We've started the class with two busy days. On monday we introduced ourselves and learned about textiles. We ginned cotton and learned about the history of the cotton industry. Did you know that our dollar bills are made form cotton? We learned that it takes over 700 gallons of water to produce enough cotton for one t-shirt. That's a lot. In fact, cotton is the world's thirstiest crop. We also learned about how silk is produced. We boiled silk cacoons until we could brush away silk threads with tooth brushes and find the one true thread. After we made cotton and silk threads, we looked at the difference between weaving and knitting. In addition to cotton and silk, we learned about wool and synthetic fibers. We tested the fabrics that we will use in class over the next few weeks by burning them and noting how they burned in order to determine which fabrics were made from which fibers. We also made yarn by cutting up used clothing and decorated our scetchbooks that were made by for our class from recycled cardboard.
-The Silk Cacoon and The Worm Inside-
-Burn Tests (This One Was Polyester)-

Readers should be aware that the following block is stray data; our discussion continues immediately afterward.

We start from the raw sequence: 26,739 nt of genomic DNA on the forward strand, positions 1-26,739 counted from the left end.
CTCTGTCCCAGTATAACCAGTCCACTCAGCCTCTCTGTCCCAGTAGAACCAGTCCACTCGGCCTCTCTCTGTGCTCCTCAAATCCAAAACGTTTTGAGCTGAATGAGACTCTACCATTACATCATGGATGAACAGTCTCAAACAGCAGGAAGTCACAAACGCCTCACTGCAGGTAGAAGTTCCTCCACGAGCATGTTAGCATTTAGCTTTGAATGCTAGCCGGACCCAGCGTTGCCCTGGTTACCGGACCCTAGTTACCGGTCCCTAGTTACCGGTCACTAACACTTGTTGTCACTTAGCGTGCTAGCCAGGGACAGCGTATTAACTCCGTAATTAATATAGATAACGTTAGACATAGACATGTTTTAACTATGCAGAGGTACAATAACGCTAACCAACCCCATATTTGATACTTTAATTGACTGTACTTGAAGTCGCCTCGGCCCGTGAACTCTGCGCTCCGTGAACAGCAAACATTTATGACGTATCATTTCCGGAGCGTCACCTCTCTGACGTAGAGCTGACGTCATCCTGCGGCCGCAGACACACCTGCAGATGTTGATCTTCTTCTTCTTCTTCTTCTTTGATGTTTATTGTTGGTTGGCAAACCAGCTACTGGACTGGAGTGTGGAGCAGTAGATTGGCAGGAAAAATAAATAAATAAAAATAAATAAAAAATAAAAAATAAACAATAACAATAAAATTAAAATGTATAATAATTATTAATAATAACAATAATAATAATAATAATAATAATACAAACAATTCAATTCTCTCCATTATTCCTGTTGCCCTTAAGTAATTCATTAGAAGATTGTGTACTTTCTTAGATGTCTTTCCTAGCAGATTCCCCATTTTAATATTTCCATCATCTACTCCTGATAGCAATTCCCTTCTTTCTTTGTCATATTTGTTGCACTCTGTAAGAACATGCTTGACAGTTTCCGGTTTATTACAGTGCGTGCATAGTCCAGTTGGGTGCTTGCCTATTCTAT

-Our Recycled Sketchbooks-
Today, Tuesday, June 16th, we learned about dyeing clothes. Did you know that dyeing in the fashion indstry is one of the world's largest water pollutants? It doesn't need to involve toxic pollutans though. We made purple and red dye with cochineal, which is a bug. We practiced different techniques to apply dye to the fabric, including using batik wax to make fun designs. We made a bunch of swatches, or small test strips of fabric. We experimented with some dyes that react in different ways to the sun. We also made dye out of food scraps from community businesses, such as Serg's and Andy's Sandwich's in Manoa, and we peeled grapes and oranges (and ate them) to make dyes. So many colors from food!
-Getting Messy with Cochineal and Things We Found Outside-
-A Little Bit of Everything-